https://thegreatatuin.wordpress.com/2016/10/03/the-solar-system-why-earth/

Here, I try to look at our own solar system and what the presence of only ONE known biosphere, here on Earth, tells us about life and perhaps more importantly what it does not.  In particular, I explore what aspects of Earth make it special and I make the distinction between a big biosphere here on Earth that has utterly rebuilt the geochemistry and a smaller biosphere living off smaller amounts of energy that we probably would never notice elsewhere in our own solar system given the evidence at hand. 

Commentary appreciated.

 

 

Previous works:

Space and Time, Part I

https://thegreatatuin.wordpress.com/2016/09/25/space-and-time-part-i

Space and Time, Part II

https://thegreatatuin.wordpress.com/2016/09/25/space-and-time-part-ii

[Link] On Trying Not To Be Wrong

17 sarahconstantin 11 November 2016 07:25PM

The 12 Second Rule (i.e. think before answering) and other Epistemic Norms

17 Raemon 05 September 2016 11:08PM

Epistemic Status/Effort: I'm 85% confident this is a good idea, and that the broader idea is at least a good direction. Have gotten feedback from a few people and spend some time actively thinking through ramifications of it. Interested in more feedback.

TLDR:

1) When asking a group a question, i.e. "what do you think about X?", ask people to wait 12 seconds, to give each other time to think. If you notice someone else ask a question and people immediately answering, suggest people pause the conversation until people have had some time to think. (Probably specific mention "12 second rule" to give people a handy tag to remember)

2) In general, look for opportunities to improve or share social norms that'll help your community think more clearly, and show appreciation when others do so (i.e. "Epistemic Norms")

(this was originally conceived for the self-described "rationality" community, but I think is a good idea any group that'd like to improve their critical thinking as well as creativity.)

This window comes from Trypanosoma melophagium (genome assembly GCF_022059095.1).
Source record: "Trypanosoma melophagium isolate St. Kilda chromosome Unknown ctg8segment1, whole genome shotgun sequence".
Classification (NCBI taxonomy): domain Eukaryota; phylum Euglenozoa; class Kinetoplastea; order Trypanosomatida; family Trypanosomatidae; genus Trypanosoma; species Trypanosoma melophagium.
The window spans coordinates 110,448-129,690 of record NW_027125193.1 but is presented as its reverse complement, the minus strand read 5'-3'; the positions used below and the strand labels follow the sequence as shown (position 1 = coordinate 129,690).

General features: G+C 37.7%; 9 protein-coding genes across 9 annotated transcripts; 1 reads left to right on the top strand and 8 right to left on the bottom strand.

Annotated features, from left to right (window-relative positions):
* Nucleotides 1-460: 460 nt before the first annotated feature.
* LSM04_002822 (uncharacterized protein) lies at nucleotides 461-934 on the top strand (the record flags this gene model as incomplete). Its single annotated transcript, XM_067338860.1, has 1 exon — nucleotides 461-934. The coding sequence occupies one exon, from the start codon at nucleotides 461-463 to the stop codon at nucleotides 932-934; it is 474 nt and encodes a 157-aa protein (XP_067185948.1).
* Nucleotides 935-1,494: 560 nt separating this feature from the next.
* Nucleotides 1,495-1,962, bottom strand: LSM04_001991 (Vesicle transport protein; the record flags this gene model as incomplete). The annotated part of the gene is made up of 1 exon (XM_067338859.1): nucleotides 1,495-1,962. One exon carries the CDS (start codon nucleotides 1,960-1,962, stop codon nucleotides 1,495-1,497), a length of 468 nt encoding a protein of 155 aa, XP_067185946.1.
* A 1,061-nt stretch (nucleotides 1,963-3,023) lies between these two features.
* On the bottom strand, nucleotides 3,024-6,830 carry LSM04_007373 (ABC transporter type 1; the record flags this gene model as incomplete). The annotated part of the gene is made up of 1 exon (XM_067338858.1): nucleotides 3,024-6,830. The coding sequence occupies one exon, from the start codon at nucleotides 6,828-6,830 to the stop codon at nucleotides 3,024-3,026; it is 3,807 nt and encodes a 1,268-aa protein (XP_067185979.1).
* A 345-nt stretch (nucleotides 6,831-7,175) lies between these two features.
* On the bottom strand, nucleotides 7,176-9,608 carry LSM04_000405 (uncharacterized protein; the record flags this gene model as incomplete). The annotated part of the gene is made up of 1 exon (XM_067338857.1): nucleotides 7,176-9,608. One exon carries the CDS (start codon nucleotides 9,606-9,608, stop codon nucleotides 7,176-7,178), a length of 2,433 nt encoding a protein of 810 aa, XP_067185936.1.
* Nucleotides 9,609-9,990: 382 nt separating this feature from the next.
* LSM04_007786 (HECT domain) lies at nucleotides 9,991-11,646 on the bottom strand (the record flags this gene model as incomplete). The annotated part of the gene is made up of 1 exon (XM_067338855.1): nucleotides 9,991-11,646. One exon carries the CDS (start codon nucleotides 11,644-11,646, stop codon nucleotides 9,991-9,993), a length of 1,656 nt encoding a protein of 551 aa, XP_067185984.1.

There are three reasons the 12-second rule seems important to me:

  • On an individual level, it makes it easier to think of the best answer, rather than going with your cached thought.
  • On the group level, it makes it easier to prevent anchoring/conformity/priming effects.
  • Also on the group level, it means that people take longer to think of answers get to practice actually thinking for themselves
If you're using it with people who aren't familiar with it, make sure to briefly summarize what you're doing and why.

Elaboration:

While visiting rationalist friends in SF, I was participating in a small conversation (about six participants) in which someone asked a question. Immediately, one person said "I think Y. Or maybe Z." A couple other people said "Yeah. Y or Z, or... maybe W or V?" But the conversation was already anchored around the initial answers.

I said "hey, shouldn't we stop to each think first?" (this happens to be a thing my friends in NYC do). And I was somewhat surprised that the response was more like "oh, I guess that's a good idea" than "oh yeah whoops I forgot."

It seemed like a fairly obvious social norm for a community that prides itself on rationality, and while the question wasn't *super* important, I think its helpful to practice this sort of social norm on a day-to-day basis.

This prompted some broader questions - it occurred to me there were likely norms and ideas other people had developed in their local networks that I probably wasn't aware of. Given that there's no central authority on "good epistemic norms", how do we develop them and get them to spread? There's a couple people with popular blogs who sometimes propose new norms which maybe catch on, and some people still sharing good ideas on Less Wrong, effective-altruism.com, or facebook. But it doesn't seem like those ideas necessarily reach saturation.